Epson's EcoTank ET-2710 is the least expensive MFP with refillable ink tanks that we've reviewed. Typically of such devices, it's basic: while it has wireless networking, its lack of a screen rules out more advanced functions. Instead, there's a smattering of icons and indicator LEDs to control simple tasks such as single-page photocopying - there's no counter to dial up multiple copies. Paper handling is limited to a simple 100-sheet input and a 30-sheet output and, if you want to print double-sided, you will need to do it manually.
The EcoTank ET-2710's lack of screen rules out advanced cloud functions such as scanning to or printing from an online file service, but the ET-2710 does support Google Cloud Print. This allows you to print from any device in any internet-connected location, although the price is that your document passes through Google servers.
Epson's revised, leak-proof ink bottles make the ET-2710 easy to set up - simply remove the lid, invert the bottle and place it over the relevant tank. Ingenious keying makes it impossible to mis-fill, while the tanks are spaced so that you can line up the black and magenta bottles at the same time, then swap for the blue and yellow. There's no squeezing, and the bottles take only a minute or so to disgorge. Once loaded with ink, there is a longer delay while the system primes, after which the tanks have room to accept the last few drops from the bottles.
A typical home user probably won't have to think about ink again for another couple of years, as the ET-2710 arrives with enough for 3,600 mono pages or 6,500 in colour. While you could buy a similarly basic MFP for £50 or less, you would need to spend a couple of hundred pounds on ink to match what's included here, making the ET-2710 excellent value overall. Helpfully, Epson includes a three-year extended warranty, so the MFP should last long enough for you to realise the savings.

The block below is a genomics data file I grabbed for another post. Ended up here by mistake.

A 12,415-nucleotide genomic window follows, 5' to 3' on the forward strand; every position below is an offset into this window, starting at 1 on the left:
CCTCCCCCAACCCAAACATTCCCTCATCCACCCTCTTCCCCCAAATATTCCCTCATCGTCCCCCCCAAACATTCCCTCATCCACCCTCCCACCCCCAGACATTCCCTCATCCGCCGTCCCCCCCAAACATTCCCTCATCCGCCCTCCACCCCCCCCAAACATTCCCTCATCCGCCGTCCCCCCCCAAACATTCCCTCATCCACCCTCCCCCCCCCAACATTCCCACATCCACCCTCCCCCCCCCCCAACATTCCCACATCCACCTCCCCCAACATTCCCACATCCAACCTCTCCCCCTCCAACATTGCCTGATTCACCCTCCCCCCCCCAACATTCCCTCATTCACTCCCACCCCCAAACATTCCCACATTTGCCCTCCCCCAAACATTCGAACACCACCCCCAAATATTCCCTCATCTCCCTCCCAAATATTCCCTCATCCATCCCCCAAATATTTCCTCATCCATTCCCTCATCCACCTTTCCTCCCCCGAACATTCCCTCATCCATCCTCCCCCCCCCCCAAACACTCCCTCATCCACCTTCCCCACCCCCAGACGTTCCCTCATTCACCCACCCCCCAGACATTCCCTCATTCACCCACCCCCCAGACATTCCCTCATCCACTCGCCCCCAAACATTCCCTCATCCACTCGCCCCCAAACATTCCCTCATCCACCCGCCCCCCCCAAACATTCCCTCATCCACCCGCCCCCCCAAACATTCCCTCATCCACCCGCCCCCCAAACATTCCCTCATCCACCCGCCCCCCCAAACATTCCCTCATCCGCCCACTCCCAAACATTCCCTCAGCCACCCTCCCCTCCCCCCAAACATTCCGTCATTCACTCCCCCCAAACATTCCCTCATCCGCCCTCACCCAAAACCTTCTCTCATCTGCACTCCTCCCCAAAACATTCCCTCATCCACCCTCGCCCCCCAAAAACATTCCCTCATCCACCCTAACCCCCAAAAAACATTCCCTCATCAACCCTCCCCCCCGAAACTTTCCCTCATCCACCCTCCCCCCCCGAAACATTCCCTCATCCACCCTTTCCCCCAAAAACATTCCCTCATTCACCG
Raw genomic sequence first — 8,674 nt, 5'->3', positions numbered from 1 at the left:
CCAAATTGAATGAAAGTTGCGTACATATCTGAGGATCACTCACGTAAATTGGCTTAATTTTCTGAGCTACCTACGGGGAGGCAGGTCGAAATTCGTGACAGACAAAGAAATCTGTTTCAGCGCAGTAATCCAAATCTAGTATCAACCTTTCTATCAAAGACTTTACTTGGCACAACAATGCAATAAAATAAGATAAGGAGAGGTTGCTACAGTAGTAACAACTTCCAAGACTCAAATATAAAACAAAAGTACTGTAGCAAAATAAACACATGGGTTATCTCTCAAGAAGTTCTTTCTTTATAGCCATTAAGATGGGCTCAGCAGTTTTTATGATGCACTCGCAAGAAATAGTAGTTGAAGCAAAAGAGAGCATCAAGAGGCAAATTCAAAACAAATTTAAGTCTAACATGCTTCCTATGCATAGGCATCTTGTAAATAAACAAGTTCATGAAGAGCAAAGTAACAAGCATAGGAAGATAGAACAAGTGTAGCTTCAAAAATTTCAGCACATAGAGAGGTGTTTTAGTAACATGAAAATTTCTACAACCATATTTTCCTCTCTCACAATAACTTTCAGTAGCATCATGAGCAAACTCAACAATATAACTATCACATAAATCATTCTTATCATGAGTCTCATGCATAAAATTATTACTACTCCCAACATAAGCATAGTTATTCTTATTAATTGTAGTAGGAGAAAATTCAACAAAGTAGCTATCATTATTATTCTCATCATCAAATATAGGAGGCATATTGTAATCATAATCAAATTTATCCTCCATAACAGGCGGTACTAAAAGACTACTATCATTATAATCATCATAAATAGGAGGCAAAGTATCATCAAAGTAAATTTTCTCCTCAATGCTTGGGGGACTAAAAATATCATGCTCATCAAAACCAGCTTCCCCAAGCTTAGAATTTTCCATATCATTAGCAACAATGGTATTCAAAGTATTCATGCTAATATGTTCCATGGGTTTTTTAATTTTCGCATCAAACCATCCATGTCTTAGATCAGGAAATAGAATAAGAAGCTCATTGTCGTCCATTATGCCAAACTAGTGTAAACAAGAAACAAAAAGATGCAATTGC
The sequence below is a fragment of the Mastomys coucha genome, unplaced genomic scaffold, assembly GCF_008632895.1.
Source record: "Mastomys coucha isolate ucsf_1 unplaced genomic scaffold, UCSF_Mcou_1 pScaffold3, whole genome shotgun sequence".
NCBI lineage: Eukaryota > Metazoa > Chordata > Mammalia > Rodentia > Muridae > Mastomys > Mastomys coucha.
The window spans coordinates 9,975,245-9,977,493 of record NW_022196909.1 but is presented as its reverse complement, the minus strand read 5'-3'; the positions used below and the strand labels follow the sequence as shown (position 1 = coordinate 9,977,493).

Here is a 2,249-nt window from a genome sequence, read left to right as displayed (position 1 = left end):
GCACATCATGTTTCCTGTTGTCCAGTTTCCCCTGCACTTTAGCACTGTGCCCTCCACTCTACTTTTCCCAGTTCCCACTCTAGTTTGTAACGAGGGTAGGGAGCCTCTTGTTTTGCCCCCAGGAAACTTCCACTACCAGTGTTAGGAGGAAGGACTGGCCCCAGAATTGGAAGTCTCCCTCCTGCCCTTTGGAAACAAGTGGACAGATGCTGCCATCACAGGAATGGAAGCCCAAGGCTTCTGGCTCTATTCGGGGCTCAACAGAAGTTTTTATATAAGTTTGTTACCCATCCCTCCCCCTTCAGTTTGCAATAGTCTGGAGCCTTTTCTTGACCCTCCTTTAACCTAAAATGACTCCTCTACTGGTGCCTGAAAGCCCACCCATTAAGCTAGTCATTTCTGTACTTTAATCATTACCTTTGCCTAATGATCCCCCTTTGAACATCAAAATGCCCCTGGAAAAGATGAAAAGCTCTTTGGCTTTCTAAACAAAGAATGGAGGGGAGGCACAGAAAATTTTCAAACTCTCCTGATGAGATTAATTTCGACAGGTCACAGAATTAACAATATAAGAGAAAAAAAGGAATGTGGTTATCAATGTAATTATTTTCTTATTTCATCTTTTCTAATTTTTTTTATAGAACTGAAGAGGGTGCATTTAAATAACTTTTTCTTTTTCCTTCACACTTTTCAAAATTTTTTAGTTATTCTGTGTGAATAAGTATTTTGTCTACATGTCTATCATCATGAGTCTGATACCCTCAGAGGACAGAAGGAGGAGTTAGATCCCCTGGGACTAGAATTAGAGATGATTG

Even once you run out of the included ink, replacement bottles work out at less than 0.5p per page of mixed text and graphics, giving the EcoTank ET-2710 comfortably the lowest running costs we've seen from a printer in this class. You shouldn't be fooled into thinking it's a high-volume printer, however - it's not built for demanding office environments.
We've never spilled a drop from the revised version of Epson's EcoTank system, but the ET-2710 won't make a splash once it's up and running. It's a bit slow, delivering colour graphics at 2.9ppm and black text at just 9.6ppm - although this shot up to 16.1ppm in draft mode. Each borderless 10 x 15cm photo took more than two-and-a-half minutes, while two 10 x 8in shots took 18 minutes and 26 seconds that we're never getting back.
Scan speeds were similarly relaxed, with previews needing 11 seconds, a 300dpi A4 scan taking 25 seconds, and a 1,200dpi photo scan completing in just under a minute. We copied a mono page in 14 seconds and a colour one in 35 seconds.
Our results were generally good. Plain paper text and graphics were crisp and bold, although draft text was quite faint. Photocopies were faithful to the originals, while scans were excellent both for archiving documents and capturing photos at medium to high detail. The scanner did well in our tests to retain shade details among the lightest and darkest regions. By Epson's typically high standards, photo prints themselves were disappointing and lacked the company's characteristic accuracy in colour reproduction.
The ET-2710 isn't especially cultured. Its paper feed mechanism is noisy, making it tiring to share space with during longer print jobs, particularly faster ones such as text printing. Its paper input and output trays are basic, but although the latter is alarmingly flexible and lacks a paper stop at the end, printed pages remained tidy. The scan head moves with a classy and quiet whirr, but as the lid's basic hinges don't extend, you can't close it flat on a thick original such as a book.
Compare the ET-2710 to other £170 devices and you'll be disappointed, but it trounces entry-level MFPs and even high-volume laser printers for running costs. If you want a basic home MFP, don't need great photos and want to make the most of your money, it's worth its initial premium.